5. Minimum Promoters’ Contribution, its Eligibility, Pledging and Certification
i. In addition to the promoters of an Issuer, certain regulated entities such as AIFs, FVCIs, scheduled commercial banks, public financial institutions (‘PFIs’) or insurance companies registered with Insurance Regulatory and Development Authority of India (‘IRDAI’), are now permitted to contribute in a manner which would enable meeting the shortfall (if any) in the minimum promoters’ contribution, subject to a limit of 10% of the post-issue capital (without being identified as promoters).
ii. Ineligibility conditions have now been extended to securities which are contributed towards promoters’ contribution by the additional regulated entities identified above, i.e., securities acquired by promoters, AIFs, FVCIs, scheduled commercial banks, PFIs or insurance companies registered with IRDAI, during the preceding one year at a price lower than the offer price of the IPO.
iii. As per ICDR 2018, promoters’ contribution and other securities held by the promoters (and locked-in) can also be pledged with systemically important nonbanking financial companies and housing finance companies, in addition to scheduled commercial banks and PFIs.
iv. In line with ICDR 2009, ICDR 2018 provides that lock-in on minimum promoters’ contribution is effective for a period of three years from the latter of the date of allotment in the IPO or the date of commencement of commercial production. However, the definition of the term ‘date of commencement of commercial production’ has been amended to mean the last date of the month in which commercial production of the ‘project’ in respect of which the IPO proceeds are proposed to be utilized as per the DRHP / offer documents, is expected to commence.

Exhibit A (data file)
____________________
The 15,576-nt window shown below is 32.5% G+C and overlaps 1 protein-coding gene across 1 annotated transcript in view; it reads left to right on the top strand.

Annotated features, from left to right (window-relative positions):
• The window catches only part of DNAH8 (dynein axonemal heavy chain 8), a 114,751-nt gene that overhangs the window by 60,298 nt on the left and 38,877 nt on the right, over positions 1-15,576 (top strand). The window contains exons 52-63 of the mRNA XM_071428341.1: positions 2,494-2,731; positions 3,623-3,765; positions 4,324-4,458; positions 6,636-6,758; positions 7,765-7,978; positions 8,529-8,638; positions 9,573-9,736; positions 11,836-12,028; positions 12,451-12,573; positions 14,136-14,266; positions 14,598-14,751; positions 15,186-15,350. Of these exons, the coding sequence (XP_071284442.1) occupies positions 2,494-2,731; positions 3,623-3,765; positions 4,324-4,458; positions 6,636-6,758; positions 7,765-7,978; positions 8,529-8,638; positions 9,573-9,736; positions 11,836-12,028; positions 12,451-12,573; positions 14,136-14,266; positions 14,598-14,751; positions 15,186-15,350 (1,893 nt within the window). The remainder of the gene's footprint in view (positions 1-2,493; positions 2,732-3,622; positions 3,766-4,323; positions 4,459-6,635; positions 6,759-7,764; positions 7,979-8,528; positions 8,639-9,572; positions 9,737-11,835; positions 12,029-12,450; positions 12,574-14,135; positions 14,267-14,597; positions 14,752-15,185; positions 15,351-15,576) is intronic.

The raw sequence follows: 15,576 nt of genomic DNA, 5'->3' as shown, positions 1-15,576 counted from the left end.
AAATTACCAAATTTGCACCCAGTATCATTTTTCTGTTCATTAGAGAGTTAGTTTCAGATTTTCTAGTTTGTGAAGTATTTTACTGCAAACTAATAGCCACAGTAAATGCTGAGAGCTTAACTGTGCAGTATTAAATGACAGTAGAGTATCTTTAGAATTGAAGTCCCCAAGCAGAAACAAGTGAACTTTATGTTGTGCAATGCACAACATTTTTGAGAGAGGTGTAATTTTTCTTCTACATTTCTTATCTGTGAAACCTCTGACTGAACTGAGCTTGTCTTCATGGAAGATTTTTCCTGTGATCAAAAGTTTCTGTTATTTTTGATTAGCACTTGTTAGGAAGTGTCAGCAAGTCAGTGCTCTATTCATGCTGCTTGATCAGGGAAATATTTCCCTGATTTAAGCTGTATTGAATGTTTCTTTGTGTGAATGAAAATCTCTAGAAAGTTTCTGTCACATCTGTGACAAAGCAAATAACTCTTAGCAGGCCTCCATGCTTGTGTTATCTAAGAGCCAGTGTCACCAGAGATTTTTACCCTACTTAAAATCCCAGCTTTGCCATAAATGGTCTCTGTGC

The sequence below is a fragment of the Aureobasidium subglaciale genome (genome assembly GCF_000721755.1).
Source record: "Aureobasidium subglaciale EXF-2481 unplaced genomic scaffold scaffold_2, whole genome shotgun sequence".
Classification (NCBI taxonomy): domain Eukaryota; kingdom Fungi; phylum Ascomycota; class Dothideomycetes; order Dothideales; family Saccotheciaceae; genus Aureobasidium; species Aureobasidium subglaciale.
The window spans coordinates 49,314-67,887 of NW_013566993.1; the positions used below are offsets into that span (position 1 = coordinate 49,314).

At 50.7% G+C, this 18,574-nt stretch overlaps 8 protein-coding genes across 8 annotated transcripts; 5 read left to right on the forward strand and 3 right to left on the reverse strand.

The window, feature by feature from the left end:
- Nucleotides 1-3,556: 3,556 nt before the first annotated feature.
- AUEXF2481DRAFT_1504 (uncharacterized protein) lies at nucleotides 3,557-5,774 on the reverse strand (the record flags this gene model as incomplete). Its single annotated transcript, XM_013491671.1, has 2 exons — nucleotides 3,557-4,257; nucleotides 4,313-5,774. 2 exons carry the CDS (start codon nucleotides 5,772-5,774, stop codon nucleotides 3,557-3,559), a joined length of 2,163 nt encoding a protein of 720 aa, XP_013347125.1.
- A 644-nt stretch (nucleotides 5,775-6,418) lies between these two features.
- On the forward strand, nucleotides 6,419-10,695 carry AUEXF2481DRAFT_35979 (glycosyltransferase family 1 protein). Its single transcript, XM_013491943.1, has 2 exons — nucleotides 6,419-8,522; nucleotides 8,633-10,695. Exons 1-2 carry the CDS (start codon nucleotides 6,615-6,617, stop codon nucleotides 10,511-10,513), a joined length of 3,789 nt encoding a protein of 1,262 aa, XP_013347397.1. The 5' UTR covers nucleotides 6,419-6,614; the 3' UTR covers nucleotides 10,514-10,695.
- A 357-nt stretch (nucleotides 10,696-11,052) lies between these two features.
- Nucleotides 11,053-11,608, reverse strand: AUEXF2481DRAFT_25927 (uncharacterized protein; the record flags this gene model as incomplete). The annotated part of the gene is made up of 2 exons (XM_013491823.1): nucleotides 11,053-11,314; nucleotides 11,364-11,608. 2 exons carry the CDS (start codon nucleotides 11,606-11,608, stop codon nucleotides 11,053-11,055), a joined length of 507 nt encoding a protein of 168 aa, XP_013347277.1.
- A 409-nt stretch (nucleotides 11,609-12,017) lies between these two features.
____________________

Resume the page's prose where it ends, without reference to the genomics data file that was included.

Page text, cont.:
v. Statutory auditors are mandatorily required to certify the amount paid as well as credited to the Issuer’s account by each of the promoters.
6. Pre-IPO / Restriction on Further Capital Issues
For further capital issuances between the date of filing the DRHP and the listing of the specified securities offered in the IPO , the Issuer is required to disclose details of either the number of securities proposed to be issued or amount proposed to be raised in the DRHP / offer document and not both. ICDR 2018, as was the case in the ICDR 2009, contemplates only issuance of securities.
7. Re-filing of the Draft Offer Document
Pursuant to the amendment to ICDR 2018, which was effective from December 31, 2018, any changes in the draft offer document, as elaborated below, will require re-filing of the draft offer document with SEBI :
i. in case of a fresh issue of securities, any increase or decrease to the estimated issue size by more than 20%;
ii. in case of an offer for sale, any increase or decrease in either the number of equity shares offered for sale or the estimated issue size by more than 50%; and
iii. in case of a fresh issue of securities and an offer for sale, the respective limits set out above will apply.
The aforesaid changes brought about by ICDR 2018 to the regulatory regime governing Indian capital markets transactions will have a bearing on investors in private companies who intend to exit by way of an OFS as part of an IPO . Accordingly, investors may take note of the factors impacting any transactions that are contemplated subsequent to the date of notification of ICDR 2018.
For further information, please contact:
Zia Mody, Partner, AZB & Partners